Weekly digest: what’s happening in open science?

Caitlin Edgell

This week, we hear from cOAlition S about green open access and feature announcements from Elsevier and the Dutch Research Council. We also look at what kinds of manuscripts should be deposited on preprint servers – and what kinds should be removed. Finally, we learn about publishing networks that streamline the publication process.

Green open access undermines progress: cOAlition S responds via OASPA | 5-minute read

Robert Kiley (Head of Open Research at Wellcome and Coordinator at cOAlition S) and Johan Rooryck (Executive Director at cOAlition S) present the response of cOAlition S to last week’s open post from several representatives from large academic publishers about their concerns surrounding the rise of immediate green open access publishing models. Robert and Johan agree with the open post on some points – for example with the statement that, for deposition in repositories, the Version of Record is preferable over the Author Accepted Manuscript. However, they disagree with the open post’s claim that online repositories confuse the scholarly record. Representatives from Jisc and the Confederation of Open Access Repositories have also prepared responses to the open post.

Elsevier signs San Francisco Declaration on Research Assessment via Elsevier | 3-minute read

Publishing giant Elsevier has signed the San Francisco Declaration on Research Assessment (DORA), joining over 2000 other organizations, including fellow publisher Springer Nature. This declaration is a set of recommendations for assessing the impact of scientific outputs that aims to eliminate the use of journal-based metrics (such as journal impact factors) and instead encourages the assessment of research based on its own merits. Elsevier has also announced that it will make reference lists from all articles published in Elsevier journals openly available via Crossref.

Dutch Open Science Fund is an incentive for individual researchers via LSE Impact Blog | 6-minute read

In this article, representatives from the Dutch Research Council announce a new open science funding initiative. The Open Science Fund, which is modelled on the Wellcome Open Research Fund, will provide grants of up to €50 000 to researchers employed at Dutch public research institutions. This is intended to help them develop and implement innovative ways of making research open and transparent. The Dutch Research Council hopes that these grants will advance open science in ways that will benefit the entire research community while also rewarding individual researchers.

Preprint progress in the pandemic year via the BMJ | 5-minute read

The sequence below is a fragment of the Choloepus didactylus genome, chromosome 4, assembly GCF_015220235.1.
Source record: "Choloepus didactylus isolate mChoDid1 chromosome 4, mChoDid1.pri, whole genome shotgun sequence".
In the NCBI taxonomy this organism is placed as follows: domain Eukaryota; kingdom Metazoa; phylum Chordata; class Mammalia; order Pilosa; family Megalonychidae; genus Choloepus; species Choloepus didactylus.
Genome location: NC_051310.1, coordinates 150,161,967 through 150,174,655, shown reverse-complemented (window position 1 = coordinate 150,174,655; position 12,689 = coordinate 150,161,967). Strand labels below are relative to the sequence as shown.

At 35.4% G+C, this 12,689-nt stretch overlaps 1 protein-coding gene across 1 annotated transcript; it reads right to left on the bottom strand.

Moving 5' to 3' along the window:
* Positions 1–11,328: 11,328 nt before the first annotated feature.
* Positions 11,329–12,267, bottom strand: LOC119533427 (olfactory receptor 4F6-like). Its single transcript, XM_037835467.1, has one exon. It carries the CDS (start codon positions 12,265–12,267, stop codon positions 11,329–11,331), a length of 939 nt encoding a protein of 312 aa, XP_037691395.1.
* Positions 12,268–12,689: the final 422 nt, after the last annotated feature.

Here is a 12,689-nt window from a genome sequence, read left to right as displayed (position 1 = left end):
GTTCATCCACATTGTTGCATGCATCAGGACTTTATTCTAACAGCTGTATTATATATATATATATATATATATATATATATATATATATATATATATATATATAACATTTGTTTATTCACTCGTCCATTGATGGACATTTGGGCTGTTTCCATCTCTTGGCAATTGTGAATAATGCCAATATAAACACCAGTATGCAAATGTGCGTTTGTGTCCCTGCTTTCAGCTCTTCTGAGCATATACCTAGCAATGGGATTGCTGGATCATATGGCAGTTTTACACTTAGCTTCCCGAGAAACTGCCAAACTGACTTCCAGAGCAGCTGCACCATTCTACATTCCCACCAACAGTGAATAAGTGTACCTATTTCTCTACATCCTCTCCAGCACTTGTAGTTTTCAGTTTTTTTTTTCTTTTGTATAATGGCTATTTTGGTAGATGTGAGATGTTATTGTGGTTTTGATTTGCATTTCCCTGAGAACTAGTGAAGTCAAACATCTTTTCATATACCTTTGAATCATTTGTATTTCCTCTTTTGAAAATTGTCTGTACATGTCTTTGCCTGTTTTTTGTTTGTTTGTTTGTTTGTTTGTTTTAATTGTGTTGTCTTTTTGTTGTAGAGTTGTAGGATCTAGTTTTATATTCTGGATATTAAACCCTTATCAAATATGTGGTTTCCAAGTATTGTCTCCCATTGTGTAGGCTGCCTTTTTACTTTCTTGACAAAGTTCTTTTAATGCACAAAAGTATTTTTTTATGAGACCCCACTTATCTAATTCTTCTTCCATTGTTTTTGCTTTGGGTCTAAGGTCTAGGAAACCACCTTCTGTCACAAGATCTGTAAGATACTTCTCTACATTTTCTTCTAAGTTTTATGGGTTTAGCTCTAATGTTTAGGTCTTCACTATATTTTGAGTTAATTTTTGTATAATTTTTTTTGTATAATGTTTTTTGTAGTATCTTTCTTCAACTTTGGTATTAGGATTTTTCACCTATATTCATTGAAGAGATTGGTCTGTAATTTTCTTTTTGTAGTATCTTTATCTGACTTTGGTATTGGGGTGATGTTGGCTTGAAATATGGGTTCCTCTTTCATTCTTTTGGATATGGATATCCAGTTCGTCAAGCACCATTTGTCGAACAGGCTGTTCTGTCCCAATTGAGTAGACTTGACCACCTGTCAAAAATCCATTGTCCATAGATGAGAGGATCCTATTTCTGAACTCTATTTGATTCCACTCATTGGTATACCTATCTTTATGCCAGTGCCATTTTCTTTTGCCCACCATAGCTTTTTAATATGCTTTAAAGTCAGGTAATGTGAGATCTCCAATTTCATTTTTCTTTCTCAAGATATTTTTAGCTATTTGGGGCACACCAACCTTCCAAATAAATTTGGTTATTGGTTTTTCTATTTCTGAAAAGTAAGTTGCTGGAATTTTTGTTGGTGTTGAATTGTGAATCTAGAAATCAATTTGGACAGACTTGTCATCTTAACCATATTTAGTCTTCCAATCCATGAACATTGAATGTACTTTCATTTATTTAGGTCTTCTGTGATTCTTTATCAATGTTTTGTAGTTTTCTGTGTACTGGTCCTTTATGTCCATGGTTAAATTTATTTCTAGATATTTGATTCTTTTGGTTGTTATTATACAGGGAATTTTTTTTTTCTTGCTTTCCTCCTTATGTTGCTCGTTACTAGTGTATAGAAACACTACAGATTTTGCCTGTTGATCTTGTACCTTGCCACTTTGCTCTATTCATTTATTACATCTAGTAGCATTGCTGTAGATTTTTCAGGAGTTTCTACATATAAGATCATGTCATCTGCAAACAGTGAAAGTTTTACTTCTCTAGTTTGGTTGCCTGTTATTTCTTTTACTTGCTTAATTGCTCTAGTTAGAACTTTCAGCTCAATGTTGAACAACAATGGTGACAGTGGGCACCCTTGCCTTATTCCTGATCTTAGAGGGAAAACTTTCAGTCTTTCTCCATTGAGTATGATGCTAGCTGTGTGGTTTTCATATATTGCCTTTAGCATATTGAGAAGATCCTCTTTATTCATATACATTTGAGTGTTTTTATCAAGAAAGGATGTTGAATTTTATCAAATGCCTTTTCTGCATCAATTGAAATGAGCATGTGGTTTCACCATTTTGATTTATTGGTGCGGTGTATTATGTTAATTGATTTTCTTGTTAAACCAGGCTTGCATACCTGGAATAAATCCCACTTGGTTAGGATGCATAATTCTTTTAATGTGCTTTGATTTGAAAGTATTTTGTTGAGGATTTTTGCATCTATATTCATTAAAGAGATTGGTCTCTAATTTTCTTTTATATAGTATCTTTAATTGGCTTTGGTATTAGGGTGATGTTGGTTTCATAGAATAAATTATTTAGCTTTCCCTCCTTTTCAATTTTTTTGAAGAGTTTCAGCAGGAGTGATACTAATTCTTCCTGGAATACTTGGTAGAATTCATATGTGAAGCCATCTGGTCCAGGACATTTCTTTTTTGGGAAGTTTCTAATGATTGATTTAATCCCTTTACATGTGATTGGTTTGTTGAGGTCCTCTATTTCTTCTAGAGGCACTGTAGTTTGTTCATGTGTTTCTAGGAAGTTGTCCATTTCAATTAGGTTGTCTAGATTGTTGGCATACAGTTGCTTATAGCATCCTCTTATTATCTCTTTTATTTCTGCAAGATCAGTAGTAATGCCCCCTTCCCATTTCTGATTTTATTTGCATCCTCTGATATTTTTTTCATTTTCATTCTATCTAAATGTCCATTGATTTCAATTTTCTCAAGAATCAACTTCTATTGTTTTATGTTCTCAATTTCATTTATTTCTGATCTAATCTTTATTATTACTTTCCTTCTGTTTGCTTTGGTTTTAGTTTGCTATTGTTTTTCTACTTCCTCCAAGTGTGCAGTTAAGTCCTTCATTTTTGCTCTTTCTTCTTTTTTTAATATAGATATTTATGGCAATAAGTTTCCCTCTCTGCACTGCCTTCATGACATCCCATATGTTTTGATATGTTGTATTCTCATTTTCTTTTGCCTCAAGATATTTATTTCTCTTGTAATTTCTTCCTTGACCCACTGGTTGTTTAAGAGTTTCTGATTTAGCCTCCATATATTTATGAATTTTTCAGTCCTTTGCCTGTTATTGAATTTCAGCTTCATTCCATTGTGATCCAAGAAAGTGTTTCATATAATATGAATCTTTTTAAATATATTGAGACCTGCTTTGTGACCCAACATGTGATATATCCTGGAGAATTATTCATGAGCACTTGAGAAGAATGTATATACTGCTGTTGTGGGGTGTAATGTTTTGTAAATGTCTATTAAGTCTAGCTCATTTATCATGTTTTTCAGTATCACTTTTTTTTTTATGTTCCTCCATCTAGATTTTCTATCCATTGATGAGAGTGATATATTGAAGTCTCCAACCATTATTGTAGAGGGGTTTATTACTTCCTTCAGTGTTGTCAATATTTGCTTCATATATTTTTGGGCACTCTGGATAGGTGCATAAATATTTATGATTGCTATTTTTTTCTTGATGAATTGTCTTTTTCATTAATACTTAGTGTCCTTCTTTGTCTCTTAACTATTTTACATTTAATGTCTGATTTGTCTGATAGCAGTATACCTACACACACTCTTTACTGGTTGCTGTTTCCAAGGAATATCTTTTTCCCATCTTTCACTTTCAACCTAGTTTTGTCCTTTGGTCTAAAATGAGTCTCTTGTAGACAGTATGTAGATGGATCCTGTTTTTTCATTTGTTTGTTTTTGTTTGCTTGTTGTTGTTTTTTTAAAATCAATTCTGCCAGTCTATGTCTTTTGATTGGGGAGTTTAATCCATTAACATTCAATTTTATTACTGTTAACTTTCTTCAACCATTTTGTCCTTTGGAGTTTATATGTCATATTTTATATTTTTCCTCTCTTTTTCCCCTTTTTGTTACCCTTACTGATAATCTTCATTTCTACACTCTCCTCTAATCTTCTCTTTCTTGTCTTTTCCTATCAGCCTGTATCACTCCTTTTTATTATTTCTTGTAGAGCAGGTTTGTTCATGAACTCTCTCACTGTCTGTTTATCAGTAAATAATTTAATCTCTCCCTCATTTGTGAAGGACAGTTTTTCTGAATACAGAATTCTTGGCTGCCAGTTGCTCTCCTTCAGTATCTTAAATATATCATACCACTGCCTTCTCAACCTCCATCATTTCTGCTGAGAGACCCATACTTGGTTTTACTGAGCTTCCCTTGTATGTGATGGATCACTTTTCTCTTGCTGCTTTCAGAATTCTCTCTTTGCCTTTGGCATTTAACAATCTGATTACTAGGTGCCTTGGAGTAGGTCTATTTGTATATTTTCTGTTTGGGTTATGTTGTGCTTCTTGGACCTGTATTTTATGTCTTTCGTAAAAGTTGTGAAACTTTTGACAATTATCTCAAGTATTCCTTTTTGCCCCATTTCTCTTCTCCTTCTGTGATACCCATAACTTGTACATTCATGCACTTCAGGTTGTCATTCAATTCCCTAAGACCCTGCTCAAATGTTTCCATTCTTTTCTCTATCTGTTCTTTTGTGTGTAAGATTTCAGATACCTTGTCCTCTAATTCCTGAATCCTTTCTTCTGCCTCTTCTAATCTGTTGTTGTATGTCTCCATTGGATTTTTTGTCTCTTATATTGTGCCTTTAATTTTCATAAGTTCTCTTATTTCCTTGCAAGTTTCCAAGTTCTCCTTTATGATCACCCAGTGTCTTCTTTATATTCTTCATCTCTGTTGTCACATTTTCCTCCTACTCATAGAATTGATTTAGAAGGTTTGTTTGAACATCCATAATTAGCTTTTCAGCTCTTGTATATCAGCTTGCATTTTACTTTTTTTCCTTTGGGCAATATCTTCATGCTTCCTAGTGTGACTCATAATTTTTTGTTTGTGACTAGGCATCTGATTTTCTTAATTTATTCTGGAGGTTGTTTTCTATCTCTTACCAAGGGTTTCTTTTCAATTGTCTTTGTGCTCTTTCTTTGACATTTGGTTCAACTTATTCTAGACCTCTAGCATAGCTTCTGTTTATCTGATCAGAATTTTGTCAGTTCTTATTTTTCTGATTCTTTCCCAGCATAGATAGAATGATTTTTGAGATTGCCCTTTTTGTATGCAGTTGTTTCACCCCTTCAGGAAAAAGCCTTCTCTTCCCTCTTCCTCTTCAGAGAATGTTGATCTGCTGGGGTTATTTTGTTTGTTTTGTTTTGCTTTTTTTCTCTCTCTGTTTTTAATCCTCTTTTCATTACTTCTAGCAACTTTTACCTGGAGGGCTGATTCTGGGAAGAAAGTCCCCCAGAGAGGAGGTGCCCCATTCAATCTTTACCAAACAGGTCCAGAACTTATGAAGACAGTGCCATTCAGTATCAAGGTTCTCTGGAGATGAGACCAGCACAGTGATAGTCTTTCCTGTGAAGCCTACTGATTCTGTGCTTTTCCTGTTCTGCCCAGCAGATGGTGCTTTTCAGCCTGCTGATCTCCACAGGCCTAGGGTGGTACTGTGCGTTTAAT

The health science preprint server medRxiv has posted 12 000 articles in 2020 – a substantial increase from 2019, the year in which it was launched. As a result, the management team at medRxiv has had to update its policies and practices in response to the deluge of papers the preprint server has received, most of which are about COVID-19. These have included training more ‘screeners’, who decide whether a submission is within the scope of medRxiv, and recruiting more affiliates, who assess whether the content of a submission is potentially harmful to public health.

Fake news: should preprints ever be ‘retracted’? via The Scholarly Kitchen | 10-minute read

Preprint servers don’t only solve problems – they also create them, suggests Brigham Young University librarian Rick Anderson, in this opinion piece. Although many preprint servers have procedures for screening submissions and are clear about the preliminary nature of the manuscripts they host, this is not always the case. This provides a loophole for unscrupulous authors to disseminate harmful and pseudoscientific findings, which get further spread by others who can’t, or won’t, distinguish between non-vetted claims and legitimate research. Rick suggests that preprint servers should do more to flag potentially dangerous falsehoods in the manuscripts they host and should even retract preprints when the public good requires it.

Could publishing networks streamline the publication process? via Wiley | 4-minute read

Authors often submit and resubmit their manuscripts to several different journals before they are finally accepted. This means multiple rounds of formatting and peer review, all of which eat into the time of busy researchers. Publishing networks, such as the recently launched Developmental Science Publishing Network, present an efficient solution to this problem. Publishing networks allow journals to refer a submitted article to a more suitable journal within their network, helping authors find a quicker route to publication.

We at Open Pharma would like to continue to encourage all our readers to look after themselves and their community and to continue to follow advice from their country’s government and health organizations.

Coronavirus mental health and well-being resources:

Mind UK

Mental Health Foundation UK

Centers for Disease Control and Prevention